While we don’t get a sense of the larger world beyond the city setting, the city itself comes alive nicely, often more so in atmosphere than in concrete physicality, though we get more than enough of that as well. It’s a light touch with regard to world-building, but an efficient and effective one.

The complex characterization is matched by depth of theme, as Seraphina is more than a simple coming-of-age story, though it is that and a good one at that. It deals as well with personal responsibility, with one’s role in a society, with discrimination and ignorance, with empathy, bridging the schism between rationality and emotionality, the place of art in a society, the allure of war to some and the frightening ease with which it can be encouraged, the corrupting effect of deception and others. Seraphina is not by any means a light book, though I wouldn’t at all call it grim or dark. Serious might be a better word.

And nuanced. Seraphina is a nuanced book in many ways, from the complexity of character to the layered portrayal of “other,” to the mature exploration of romance and of burgeoning relationships outside of the romantic. The prose too is nuanced, poetic at times, sparse at other times, with realistic dialogue as well as realistic silences. Here is an early example:

Superstitious fakery or not, the psalter’s message was clear: The truth may not be told. Here is an acceptable lie.

Not that St. Capiti… made a poor substitute saint… [she] carried her own head on a plate like a roast goose; it glared out from the page, daring me to judge her. She represented the life of the mind, utterly divorced from the sordid goings-on of the body.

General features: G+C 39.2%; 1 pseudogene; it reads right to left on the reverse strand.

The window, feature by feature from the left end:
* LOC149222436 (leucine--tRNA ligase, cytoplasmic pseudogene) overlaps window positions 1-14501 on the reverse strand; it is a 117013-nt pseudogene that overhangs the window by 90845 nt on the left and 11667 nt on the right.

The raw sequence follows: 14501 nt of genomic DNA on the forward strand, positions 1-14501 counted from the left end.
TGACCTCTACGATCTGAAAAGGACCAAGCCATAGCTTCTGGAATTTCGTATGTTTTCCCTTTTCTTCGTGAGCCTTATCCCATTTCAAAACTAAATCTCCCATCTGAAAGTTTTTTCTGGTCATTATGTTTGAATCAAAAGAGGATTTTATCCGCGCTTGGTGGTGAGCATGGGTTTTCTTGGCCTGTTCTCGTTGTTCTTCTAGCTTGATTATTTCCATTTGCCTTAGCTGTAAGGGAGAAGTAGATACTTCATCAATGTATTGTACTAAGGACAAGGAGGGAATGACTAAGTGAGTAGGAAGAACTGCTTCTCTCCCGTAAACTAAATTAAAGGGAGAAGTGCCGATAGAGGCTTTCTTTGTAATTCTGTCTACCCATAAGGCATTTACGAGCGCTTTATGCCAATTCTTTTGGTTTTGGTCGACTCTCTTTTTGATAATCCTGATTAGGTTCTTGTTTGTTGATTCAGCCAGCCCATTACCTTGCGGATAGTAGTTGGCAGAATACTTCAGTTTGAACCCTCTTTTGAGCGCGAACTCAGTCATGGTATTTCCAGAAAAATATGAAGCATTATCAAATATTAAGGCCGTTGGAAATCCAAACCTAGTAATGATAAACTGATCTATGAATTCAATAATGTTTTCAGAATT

I appreciated that division as I grew older and was overtaken by bodily grotesques of my own, but even when I was very young, I always felt a visceral sympathy for St. Capiti. Who could love someone with a detached head? How could she accomplish anything meaningful in this world when her hands were occupied with that platter…

My love of music eventually lured me from the safety of my father’s house, propelling me into the city and the royal court. I took a terrible risk, but I could not do otherwise. I did not understand that I carried loneliness before me on a plate, and that music would be the light illuminating me from behind.

In that early passage we can see several of the themes/topics to come: truth and lies, the mind versus the body/heart, the changes of adolescence, love, loneliness. And one sees as well a bit of the poetic in that last line when she carries “loneliness before me on a plate.” It makes for a nice journey, watching Seraphina eventually put that plate down. Highly recommended.


  • Bill Capossere

    BILL CAPOSSERE, who's been with us since June 2007, lives in Rochester NY, where he is an English adjunct by day and a writer by night. His essays and stories have appeared in Colorado Review, Rosebud, Alaska Quarterly, and other literary journals, along with a few anthologies, and been recognized in the "Notable Essays" section of Best American Essays. His children's work has appeared in several magazines, while his plays have been given stage readings at GEVA Theatre and Bristol Valley Playhouse. When he's not writing, reading, reviewing, or teaching, he can usually be found with his wife and son on the frisbee golf course or the ultimate frisbee field.